Congressman Chris Gibson (R-N.Y.) explained the guiding principles of his personal decision-making in office, focusing specifically on how it applies to issues of economic reform and national defense, at an event in Healy Hall on Tuesday

The event, which was co-hosted by the Georgetown University College Republicans and the GU Student Veterans Association, saw Gibson emphasize three major policy points: growing the American economy, drafting a balanced budget and maintaining a strong national defense.

After 29 years of military service, Gibson was elected the U.S. Representative of New York’s 19th Congressional District in 2012.

Gibson currently serves on the House Agriculture, Armed Services and Small Business Committees. He said that he follows two principles to guide his votes on any bills under consideration: whether the bill is constitutional and whether or not it benefits his constituents.

“If the answer is yes to both, then I support it, I vote for it,” Gibson said. “If it’s no to one of the two, then I don’t.”

Regarding his principles, Gibson said that his colleagues have learned to respect his firmness. He further stated that once he makes a decision, the House Republican leadership does not pressure him to change his mind.

“My leadership know that if I say no, I mean no, if I say, yes, I mean yes,” Gibson said. “That means they can count on me even when it gets really hard and I’ll be there with them.”

Gibson said he supports reforming the current health care system to reduce costs and benefit the economy. Currently, the World Bank reported that health care spending by the U.S. government occurs at a level of 17 percent of the United States’ gross domestic product, which Gibson wants to bring down to 3 percent. Gibson also said he backs the easing of regulations for small businesses, which he says suffer under the present system.

“Our small business owners today often get fatigued [by regulatory policies],” Gibson said. “They have a great idea and then they’ll actually walk away from it before they get it started and then for those existing businesses, [the ideas] often get forgotten.”

Gibson said he gave up his military pension before making monetary cuts in his district in order not to give a poor impression of hypocrisy to his voters. Gibson relates his legislative mentality to his experience as a soldier and the sacrifices that one must make when being part of a team.

“Just like when I was an infantry leader, I knew I was going to have to make some hard calls and I wanted to be the first one to take the cut,” Gibson said. “That was important for having the kind of moral legitimacy that we can make these hard calls.”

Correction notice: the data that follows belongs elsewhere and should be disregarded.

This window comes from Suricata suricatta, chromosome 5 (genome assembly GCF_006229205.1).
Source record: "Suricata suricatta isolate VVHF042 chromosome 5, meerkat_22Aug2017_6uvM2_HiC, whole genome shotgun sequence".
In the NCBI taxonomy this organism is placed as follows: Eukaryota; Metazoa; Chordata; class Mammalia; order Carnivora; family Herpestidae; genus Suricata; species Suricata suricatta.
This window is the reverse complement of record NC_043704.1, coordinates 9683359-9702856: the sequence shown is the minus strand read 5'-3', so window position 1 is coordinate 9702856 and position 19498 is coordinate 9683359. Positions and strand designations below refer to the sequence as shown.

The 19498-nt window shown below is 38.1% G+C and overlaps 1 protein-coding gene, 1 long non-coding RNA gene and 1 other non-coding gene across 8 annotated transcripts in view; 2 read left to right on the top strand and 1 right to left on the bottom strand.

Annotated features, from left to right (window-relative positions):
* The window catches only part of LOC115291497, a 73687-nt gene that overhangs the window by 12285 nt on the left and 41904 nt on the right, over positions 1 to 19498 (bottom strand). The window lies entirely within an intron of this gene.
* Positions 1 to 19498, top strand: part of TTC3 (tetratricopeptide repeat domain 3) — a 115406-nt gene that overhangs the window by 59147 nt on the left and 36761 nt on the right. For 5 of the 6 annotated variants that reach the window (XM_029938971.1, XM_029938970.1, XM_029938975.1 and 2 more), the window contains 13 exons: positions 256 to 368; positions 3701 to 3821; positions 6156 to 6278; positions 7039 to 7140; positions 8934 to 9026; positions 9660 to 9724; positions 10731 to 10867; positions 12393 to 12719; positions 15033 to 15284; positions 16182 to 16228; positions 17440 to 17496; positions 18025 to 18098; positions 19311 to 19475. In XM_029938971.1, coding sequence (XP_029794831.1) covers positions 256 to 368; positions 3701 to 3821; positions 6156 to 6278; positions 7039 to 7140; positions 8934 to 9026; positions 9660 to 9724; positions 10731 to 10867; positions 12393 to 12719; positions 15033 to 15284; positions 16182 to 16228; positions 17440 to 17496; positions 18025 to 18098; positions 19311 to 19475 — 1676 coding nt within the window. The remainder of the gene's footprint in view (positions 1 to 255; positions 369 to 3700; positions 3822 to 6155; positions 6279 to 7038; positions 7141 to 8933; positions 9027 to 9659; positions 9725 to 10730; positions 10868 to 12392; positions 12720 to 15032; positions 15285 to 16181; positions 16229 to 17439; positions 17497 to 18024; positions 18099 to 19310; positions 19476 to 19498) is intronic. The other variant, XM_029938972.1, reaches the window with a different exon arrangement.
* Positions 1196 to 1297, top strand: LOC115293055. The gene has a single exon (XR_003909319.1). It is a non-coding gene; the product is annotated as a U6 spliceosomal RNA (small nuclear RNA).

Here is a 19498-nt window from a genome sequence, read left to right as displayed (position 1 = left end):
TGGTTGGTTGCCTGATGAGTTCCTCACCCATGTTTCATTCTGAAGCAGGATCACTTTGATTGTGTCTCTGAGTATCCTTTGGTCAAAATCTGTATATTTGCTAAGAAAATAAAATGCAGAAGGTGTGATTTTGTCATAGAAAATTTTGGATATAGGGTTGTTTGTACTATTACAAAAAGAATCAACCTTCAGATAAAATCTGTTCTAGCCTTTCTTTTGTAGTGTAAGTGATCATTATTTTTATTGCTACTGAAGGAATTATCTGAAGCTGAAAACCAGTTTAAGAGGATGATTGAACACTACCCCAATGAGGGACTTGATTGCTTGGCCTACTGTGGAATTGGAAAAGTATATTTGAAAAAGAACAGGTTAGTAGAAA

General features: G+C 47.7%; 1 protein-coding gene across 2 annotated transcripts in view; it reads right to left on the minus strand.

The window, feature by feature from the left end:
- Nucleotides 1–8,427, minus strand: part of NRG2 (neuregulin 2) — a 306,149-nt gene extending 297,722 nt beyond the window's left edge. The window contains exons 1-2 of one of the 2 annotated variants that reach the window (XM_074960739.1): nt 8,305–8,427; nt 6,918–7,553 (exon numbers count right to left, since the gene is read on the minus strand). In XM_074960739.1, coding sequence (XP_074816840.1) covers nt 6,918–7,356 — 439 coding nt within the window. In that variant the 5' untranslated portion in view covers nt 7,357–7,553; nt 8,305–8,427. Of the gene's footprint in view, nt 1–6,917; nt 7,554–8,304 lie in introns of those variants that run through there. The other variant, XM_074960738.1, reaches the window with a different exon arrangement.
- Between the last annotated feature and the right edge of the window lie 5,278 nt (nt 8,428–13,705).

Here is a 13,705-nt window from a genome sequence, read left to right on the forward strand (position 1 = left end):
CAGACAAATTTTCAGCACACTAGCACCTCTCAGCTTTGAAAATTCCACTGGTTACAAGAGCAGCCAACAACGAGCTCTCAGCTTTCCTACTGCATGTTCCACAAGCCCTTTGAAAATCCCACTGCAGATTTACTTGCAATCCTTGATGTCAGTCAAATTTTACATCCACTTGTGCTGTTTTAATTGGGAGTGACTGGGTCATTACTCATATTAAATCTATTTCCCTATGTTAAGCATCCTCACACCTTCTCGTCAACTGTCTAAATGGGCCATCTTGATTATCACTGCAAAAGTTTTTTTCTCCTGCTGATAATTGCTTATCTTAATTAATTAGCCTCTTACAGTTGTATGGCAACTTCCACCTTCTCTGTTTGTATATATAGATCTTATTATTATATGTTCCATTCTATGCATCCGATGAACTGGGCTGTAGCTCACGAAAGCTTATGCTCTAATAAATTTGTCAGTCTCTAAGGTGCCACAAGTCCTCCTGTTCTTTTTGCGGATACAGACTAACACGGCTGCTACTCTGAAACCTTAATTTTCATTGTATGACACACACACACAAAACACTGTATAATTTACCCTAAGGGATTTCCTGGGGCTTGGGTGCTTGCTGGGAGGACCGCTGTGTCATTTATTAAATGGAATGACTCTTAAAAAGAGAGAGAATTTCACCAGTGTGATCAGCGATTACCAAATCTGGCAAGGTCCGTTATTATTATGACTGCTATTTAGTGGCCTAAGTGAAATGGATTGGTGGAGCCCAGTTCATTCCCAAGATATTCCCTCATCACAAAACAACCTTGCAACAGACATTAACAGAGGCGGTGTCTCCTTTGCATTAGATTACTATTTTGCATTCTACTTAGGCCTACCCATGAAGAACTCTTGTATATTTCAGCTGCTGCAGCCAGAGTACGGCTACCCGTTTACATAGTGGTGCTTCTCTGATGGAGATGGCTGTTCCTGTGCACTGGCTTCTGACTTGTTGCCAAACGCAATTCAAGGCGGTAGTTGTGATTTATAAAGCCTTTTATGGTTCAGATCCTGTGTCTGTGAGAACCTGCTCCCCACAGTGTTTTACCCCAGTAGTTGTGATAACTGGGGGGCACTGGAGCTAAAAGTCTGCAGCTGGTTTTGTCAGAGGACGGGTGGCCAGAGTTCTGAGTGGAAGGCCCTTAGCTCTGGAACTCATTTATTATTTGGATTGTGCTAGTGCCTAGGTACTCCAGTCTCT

On the issue of national defense, Gibson asserted his philosophy as one that emphasizes defense spending and is willing to use force if necessary. Gibson noted that the United States should always carefully weigh its options before committing to a major use of force.

“I am a classical conservative when it comes to national security. I believe in peace through strength,” Gibson said. “I’ve fought and bled for this country, but I think that we’ve been too quick to use force.”

In response to the threat of the Islamic State group, Gibson advocated for United States support of all Muslim allies in the region. Specifically, he advocates openly arming the Kurds to fight ISIS militants, as a stronger U.S. presence in the region might undermine the recruitment capabilities of ISIS.

“This enemy is essentially fraudulent,” Gibson said. “They claim they’re advancing the cause of Muslims; nothing could be further from the truth. They kill more Muslims than anyone else.”

Director of Campus Affairs for the GU College Republicans Allie Williams (SFS ’19) wrote that Gibson’s commitment to principles sets him apart from other politicians.

“It was extremely refreshing to hear from a politician who is more concerned with ensuring the best outcome for the citizens of his district than simply pandering to his party,” Williams wrote in an email to The Hoya. “[That] is all too common today.”

Mark Henderson (COL ’17), a member of Georgetown University Student Veterans Association who attended the event, conveyed his admiration for Gibson. Henderson has a personal connection to Gibson, as he served under him in the military and at his office in Congress.

“Having served under Colonel Gibson as a paratrooper and Congressman Gibson as an intern, I’ve been fortunate to witness the caliber of his leadership firsthand,” Henderson wrote in an email to The Hoya. “People should know that he is genuine, and I believe our system could use more of his moderate voice of reason.”

Grace Smith (COL ’18), a resident of Gibson’s district who also attended the event, expressed her appreciation for his work. Despite the fact that she has different political views from Gibson, Smith still respects the efforts made on his part for his constituents.

“Although I am a loyal and proud Democrat, I really respect him and the work he has done,” Smith wrote in an email to The Hoya. “He has served upstate New York well, and I am humbled to be his constituent.”


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